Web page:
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Writing a Personal Statement for Law

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This article was written by Tavistock Tutors

Personal Statement Law

A personal statement should be just that, it should be personal to you, a short statement that details your reasons and passions surrounding your decision for choosing to study law at university. However, writing one can be one of the most daunting experiences as it is a piece of writing designed to sell yourself to a university to accept you, which can be a deterministic event in regards to your professional life. Moreover, up until that point it is the first time you have written something of that nature, and you do not know what to expect. However, there are a couple of key points to bear in mind and a couple of themes to include in order to put together a successful personal statement. At bottom, what the admissions tutors want to know is why you personally want to study law and how you have demonstrated your interests and affinity in such a career.

 

My fundamental advice when writing a personal statement for law is that the more creative the better. Being uniquely yourself is a tall order, however, this is the most important aspect of writing a personal statement. There is a temptation to focus on what you think the university will want to hear, which can lead to generic statements and unoriginal ideas, when in reality your personal statement is one of the few opportunities you will have to differentiate yourself from other applicants. Do not be afraid to think outside of the box, one of the best personal statements for Law that I’ve seen focused on the applicant’s experience of being involved in a car accident, and all the legal implications that inspired her for a career in law from there. Do not shy away from including any personal experiences that have given you an interesting insight into a legal issue.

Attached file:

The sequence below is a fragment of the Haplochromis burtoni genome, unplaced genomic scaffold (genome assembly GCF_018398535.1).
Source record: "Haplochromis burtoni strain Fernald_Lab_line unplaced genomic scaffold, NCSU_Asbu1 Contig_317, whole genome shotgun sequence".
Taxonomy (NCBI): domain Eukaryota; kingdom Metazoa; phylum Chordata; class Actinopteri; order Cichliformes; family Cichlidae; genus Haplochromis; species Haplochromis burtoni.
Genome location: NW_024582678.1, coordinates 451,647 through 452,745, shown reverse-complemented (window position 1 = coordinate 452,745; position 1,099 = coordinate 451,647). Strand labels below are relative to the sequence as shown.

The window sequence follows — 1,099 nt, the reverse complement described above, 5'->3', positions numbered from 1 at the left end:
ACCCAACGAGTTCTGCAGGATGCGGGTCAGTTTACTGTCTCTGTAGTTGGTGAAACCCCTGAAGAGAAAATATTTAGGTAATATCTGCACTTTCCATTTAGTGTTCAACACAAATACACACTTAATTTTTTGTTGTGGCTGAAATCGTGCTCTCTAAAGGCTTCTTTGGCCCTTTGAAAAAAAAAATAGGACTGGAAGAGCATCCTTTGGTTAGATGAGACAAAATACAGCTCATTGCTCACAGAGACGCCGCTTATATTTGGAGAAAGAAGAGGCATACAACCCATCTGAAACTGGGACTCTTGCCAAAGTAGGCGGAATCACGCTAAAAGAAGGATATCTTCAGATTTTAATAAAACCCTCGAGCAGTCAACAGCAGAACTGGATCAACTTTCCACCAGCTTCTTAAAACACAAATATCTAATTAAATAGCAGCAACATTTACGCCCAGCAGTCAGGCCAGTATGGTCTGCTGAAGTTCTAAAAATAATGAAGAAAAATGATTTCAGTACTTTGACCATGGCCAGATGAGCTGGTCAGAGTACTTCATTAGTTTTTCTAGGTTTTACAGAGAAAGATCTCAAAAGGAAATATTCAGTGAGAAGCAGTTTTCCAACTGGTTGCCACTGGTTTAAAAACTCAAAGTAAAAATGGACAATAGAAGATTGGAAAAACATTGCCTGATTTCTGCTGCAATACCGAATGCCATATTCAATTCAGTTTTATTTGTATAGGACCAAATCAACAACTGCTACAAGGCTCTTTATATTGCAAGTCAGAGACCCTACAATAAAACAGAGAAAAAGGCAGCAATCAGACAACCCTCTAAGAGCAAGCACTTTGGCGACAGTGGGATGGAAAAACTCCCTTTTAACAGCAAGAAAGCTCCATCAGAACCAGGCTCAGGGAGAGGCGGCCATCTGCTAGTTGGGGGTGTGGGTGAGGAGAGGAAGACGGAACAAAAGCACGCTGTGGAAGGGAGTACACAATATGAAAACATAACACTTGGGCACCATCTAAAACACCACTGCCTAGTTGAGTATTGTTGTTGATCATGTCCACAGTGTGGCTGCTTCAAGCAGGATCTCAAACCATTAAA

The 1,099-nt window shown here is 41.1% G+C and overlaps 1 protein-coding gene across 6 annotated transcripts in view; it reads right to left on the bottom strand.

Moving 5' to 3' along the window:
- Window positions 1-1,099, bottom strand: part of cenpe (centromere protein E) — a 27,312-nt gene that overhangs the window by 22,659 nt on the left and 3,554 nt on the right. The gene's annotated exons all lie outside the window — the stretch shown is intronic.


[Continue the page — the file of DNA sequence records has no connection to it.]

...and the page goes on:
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A winning legal personal statement will need to demonstrate the applicant’s interest in actually studying the course, and awareness for what it would entail. There are many ways that this can be done, however, there are a few staple things to include that show a real passion for law. The first would be to know particular aspects of the course that you are excited about studying. It is not enough to just say you are interested in Human Rights law, for example, instead you should be able to list courses, conferences or exhibitions you have attended or books and journals that you have read which demonstrate genuine excitement for it. Moreover, examples of work experience are crucial as this demonstrates a genuine commitment and ambition in finding out about the career of a legal professional. Even just noting that you’ve visited courts such as the Old Bailey or the Royal Courts of Justice and what you took away from the experience counts as showing a real enthusiasm for law.

 

The final base to cover in writing a legal personal statement is to demonstrate how you would be a valuable person in terms of contributing to university life on campus. Things to include at this point would be details of any committees or other social or sporting clubs in which you have any kind of responsibility. Any examples of helping out at school events or open days, would be good to include. Any awards prizes or particular achievements of note, such as Duke of Edinburgh, sporting medals, etc. and what you’ve gained from these experiences would be of note the admissions tutor. Details of what you do in your spare time for example, playing musical instruments, amateur dramatics, etc. which demonstrate that you are sociable and proactive and enjoy doing things with other people.

 

All in all your personal statement should be a genuine and interesting account of why you are absolutely sure law is what you really want to study.

Contact Tavistock Tutors for more information.